to conceptualize the existence of a nation without one.
Unlike religious symbols, national symbols are often standard
and most national flags look much the same. That standardisation
means that flags in nationalist experience have role that
is distinct from symbols of religious affiliation or voluntary
organisations. A national community must have a flag because
other nations have flags; an insecure community must presumably
have an enemy and dishonour its enemy's flag.
appropriation and anxiety
Michael Welch comments that
moral panic over flag desecration provides a unique opportunity
to refine our understanding of adverse reactions to political
dissent, especially toward protest considered so offensive
that many people believe it ought to be treated as a crime.
reactions are evident in legislation against dishonouring
the national flag and other symbols (eg in India) and more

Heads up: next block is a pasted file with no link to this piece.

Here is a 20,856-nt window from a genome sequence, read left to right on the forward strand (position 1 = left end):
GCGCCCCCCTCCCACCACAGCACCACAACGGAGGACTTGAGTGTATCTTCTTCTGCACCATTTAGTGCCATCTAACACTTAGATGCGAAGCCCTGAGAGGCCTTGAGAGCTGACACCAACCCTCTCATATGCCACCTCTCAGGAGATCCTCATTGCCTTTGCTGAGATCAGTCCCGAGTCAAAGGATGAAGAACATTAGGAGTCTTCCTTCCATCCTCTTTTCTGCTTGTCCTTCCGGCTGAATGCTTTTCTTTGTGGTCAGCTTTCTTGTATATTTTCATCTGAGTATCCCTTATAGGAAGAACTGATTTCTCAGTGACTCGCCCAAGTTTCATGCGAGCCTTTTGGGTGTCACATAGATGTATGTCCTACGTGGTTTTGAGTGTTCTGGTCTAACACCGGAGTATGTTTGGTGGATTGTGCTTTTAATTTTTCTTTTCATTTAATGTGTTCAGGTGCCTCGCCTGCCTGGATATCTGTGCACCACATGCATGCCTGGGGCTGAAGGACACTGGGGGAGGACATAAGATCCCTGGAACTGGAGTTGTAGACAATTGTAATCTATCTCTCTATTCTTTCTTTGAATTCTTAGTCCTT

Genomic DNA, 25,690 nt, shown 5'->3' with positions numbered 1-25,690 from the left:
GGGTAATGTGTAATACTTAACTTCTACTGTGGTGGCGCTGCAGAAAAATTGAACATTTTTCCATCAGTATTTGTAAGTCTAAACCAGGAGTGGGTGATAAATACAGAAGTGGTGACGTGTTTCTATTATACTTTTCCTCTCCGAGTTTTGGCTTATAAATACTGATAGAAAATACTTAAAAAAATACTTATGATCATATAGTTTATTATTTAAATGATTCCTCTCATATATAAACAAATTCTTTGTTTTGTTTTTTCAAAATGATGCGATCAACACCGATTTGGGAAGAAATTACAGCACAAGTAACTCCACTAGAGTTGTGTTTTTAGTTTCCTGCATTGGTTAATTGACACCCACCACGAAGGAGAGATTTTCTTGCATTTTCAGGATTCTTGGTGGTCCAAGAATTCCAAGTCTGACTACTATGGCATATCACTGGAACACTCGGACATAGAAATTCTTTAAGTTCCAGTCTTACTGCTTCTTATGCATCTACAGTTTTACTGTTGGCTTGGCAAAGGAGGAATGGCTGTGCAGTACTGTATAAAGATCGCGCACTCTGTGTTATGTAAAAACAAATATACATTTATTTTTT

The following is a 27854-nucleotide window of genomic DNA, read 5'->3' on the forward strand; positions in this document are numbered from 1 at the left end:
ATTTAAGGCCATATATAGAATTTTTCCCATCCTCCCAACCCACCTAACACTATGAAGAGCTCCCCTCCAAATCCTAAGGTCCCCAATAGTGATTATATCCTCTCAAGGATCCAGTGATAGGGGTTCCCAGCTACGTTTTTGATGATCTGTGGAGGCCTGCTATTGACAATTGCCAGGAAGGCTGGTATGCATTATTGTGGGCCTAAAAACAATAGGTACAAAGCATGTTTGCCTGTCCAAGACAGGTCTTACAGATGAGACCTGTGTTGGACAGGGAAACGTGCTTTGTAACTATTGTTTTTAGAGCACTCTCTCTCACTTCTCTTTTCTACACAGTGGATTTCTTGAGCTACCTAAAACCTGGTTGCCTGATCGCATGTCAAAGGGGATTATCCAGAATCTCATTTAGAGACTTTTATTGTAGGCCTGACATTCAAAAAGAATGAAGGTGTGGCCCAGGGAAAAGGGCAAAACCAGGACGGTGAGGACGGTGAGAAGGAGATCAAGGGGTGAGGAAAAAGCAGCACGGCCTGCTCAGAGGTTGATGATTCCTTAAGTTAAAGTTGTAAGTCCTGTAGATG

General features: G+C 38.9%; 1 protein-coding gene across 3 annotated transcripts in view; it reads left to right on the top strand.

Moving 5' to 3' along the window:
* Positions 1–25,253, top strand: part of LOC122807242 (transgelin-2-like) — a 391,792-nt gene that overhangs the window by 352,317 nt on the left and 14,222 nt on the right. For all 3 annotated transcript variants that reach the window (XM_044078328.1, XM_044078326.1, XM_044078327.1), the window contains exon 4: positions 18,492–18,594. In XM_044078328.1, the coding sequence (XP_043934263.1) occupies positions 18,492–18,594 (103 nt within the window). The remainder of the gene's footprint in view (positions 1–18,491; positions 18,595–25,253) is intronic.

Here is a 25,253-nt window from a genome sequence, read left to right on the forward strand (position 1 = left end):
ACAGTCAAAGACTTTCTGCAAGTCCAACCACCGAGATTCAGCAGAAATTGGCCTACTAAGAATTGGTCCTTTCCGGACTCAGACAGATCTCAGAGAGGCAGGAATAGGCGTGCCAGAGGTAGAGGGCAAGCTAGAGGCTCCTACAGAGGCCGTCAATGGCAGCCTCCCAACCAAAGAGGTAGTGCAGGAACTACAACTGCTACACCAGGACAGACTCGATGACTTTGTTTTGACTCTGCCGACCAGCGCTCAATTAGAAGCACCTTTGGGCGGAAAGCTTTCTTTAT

broadly in debate about responses to 'desecration' incidents
in Australia, the US, New Zealand and other jurisdictions.
From an Australian perspective there is interest in observing
online fora and media coverage about local flag burning incidents
over the past five years, with many people assuming that flag
burning per se is clearly illegal ... or that specific
flag protection legislation is required.
In the US there have been periodic attempts at the federal
level to prohibit flag burning, despite recognition as free
speech, and most states have flag desecration statutes. In
Europe several nations prohibit mistreatment of the symbols
of other countries but do not zealously protect their own
symbols ... and perhaps as a result encounter few incidents.
For western audiences 'virtual flag burning' or other desecration
of national symbols appears to have little impact, arguably
through desensitisation (the web is replete with inept caricatures
of authority figures, few of which have the wit and skill
of a vignette by David Levine,
and crude animations of incinerated flags) and because cremating